Identification — on or off?

Jon Udell contends that we’re hard-wired to recognize other humans:

Humans are hardwired to recognize faces, voices, gaits. We do it always and automatically. Perhaps so automatically that we don’t notice, for the most part, that we are doing it. When my teenage daughter comes downstairs there’s rarely any ambiguity about who she is.

Jon is disagreeing with David Weinberger, who says that identification defaults to off:

In the real world, we don’t identify everyone. We only identify those about whom we have doubts that we have to resolve for some purpose. Identifying is not the default in the real world. Nor, IMO, should it be online.

They’re both right. We instinctively recognize other people — nod to neighbors, chitchat with baristas, and identify those we know well by the smallest of gestures.
But we don’t ask for deep ID until its necessary. The social protocol for data is progressive disclosure. When do you learn someone’s street address? Their home town? Their salary? The default is to start shallow, and to get deeper with trust.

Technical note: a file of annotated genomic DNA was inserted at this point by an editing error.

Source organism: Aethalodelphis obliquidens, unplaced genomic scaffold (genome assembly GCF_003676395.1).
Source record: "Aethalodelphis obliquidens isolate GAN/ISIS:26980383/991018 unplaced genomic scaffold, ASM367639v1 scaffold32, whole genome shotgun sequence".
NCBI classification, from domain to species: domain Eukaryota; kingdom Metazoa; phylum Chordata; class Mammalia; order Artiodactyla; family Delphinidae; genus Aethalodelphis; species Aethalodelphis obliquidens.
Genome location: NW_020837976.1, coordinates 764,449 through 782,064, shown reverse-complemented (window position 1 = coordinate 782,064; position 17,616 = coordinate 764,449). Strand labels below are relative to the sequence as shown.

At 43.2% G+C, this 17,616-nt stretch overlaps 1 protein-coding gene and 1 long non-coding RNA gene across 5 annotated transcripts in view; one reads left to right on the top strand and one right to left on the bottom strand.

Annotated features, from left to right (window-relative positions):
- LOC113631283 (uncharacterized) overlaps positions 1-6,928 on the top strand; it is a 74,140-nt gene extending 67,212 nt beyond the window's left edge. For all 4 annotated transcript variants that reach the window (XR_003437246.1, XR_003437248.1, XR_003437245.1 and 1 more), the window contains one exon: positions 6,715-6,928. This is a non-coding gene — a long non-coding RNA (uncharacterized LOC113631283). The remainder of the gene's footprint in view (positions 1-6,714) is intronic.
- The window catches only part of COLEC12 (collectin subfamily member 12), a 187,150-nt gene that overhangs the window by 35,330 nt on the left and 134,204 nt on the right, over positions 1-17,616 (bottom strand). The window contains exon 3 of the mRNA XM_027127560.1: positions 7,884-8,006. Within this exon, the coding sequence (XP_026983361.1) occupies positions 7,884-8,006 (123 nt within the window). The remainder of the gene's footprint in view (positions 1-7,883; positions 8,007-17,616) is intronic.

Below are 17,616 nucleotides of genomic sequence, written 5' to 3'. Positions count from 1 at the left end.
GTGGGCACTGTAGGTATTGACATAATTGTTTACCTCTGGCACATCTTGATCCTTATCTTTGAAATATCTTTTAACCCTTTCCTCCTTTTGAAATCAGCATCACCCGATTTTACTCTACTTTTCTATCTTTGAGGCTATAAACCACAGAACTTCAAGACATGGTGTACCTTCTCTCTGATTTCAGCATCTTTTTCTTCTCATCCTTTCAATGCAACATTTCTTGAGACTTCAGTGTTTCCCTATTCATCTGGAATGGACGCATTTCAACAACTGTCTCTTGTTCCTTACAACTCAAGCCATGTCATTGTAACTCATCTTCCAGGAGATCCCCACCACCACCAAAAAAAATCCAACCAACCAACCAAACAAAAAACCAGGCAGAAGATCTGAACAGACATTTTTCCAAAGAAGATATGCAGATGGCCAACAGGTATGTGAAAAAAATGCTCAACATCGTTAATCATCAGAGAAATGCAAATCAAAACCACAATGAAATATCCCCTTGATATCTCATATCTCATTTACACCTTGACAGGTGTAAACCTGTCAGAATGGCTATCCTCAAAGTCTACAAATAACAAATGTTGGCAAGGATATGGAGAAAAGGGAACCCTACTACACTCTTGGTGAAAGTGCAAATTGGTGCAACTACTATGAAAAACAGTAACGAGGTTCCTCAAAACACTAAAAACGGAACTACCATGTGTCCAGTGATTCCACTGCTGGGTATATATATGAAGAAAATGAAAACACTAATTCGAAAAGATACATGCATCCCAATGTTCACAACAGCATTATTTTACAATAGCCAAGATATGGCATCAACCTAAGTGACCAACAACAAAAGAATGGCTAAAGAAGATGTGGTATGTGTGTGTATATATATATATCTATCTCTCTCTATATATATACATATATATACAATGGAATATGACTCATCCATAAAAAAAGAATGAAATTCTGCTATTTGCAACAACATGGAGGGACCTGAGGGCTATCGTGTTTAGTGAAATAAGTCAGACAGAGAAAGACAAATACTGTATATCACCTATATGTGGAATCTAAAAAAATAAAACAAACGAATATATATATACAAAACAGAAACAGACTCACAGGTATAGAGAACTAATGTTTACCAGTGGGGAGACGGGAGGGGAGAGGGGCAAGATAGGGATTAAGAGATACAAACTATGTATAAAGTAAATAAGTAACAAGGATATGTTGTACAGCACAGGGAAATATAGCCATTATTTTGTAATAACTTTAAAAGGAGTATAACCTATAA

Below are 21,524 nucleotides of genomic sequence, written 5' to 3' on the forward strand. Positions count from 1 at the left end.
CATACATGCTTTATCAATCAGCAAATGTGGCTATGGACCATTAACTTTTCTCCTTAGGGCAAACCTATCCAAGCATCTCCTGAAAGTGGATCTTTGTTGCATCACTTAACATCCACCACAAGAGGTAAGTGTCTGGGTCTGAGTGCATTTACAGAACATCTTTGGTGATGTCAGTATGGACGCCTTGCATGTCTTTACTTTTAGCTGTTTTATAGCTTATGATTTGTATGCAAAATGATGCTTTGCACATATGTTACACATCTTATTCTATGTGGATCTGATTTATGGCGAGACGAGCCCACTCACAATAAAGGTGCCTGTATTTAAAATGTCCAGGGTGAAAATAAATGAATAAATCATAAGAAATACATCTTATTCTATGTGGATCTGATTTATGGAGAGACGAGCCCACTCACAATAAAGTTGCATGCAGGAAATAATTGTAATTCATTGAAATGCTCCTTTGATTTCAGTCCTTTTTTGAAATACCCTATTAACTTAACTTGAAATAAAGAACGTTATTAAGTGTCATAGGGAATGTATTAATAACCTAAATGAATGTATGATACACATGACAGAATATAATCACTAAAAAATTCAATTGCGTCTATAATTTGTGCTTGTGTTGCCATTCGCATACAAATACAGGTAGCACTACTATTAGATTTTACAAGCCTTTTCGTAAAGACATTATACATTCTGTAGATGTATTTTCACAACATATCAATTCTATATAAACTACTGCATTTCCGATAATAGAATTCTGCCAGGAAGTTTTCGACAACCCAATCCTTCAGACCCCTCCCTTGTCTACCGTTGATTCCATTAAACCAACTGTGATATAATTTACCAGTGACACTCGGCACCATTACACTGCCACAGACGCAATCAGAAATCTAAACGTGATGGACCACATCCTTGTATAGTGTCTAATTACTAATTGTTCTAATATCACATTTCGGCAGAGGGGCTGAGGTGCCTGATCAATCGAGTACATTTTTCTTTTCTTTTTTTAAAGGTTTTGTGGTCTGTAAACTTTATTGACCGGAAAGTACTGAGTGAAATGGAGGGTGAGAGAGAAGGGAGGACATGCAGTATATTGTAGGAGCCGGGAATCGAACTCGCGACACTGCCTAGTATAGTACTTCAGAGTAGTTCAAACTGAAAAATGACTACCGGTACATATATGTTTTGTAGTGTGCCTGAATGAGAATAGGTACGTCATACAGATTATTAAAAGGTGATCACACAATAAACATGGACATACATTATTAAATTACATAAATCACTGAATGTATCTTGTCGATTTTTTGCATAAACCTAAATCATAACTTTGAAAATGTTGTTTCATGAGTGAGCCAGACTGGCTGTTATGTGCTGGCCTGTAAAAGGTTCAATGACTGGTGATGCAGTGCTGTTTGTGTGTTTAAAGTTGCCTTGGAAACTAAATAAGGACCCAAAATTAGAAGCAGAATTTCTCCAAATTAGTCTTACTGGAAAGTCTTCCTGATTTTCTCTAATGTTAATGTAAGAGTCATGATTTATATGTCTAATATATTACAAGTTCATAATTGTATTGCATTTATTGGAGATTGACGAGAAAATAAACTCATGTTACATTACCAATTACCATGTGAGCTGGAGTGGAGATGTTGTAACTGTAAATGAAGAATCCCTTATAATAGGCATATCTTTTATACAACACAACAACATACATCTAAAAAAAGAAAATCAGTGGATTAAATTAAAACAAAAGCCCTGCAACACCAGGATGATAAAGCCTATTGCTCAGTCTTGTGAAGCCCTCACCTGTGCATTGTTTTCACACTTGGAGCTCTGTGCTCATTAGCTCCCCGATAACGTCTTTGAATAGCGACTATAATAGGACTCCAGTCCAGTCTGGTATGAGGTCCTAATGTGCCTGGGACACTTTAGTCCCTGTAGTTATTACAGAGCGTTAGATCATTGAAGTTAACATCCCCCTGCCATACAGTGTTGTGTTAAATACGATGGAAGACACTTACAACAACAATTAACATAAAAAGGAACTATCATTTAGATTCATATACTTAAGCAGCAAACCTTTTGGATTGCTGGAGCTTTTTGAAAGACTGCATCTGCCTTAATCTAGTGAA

Computers are literal-minded critters. Knowing hair color and HIV status is all the same to them.
Perhaps identification defaults to on, but disclosure defaults to off.

One thought on “Identification — on or off?”

  1. I was thinking about this in other terms (workplace relations) just the other day. When you get a new coworker or boss, you don’t just immediately trust them, and you don’t trust them even after an amount of time _if you never interact with them_. Trust (and therefore disclosure) is some function of time and successful transaction count. ie. every transaction(conversation) we have where you *don’t* lie to me builds a little more trust. And as you say, disclosure is progressive… I’ll give you my email before I’ll give you my phone number before I’ll give you the location of my hidden house key.
    All comes back to trust being earned, not just granted.

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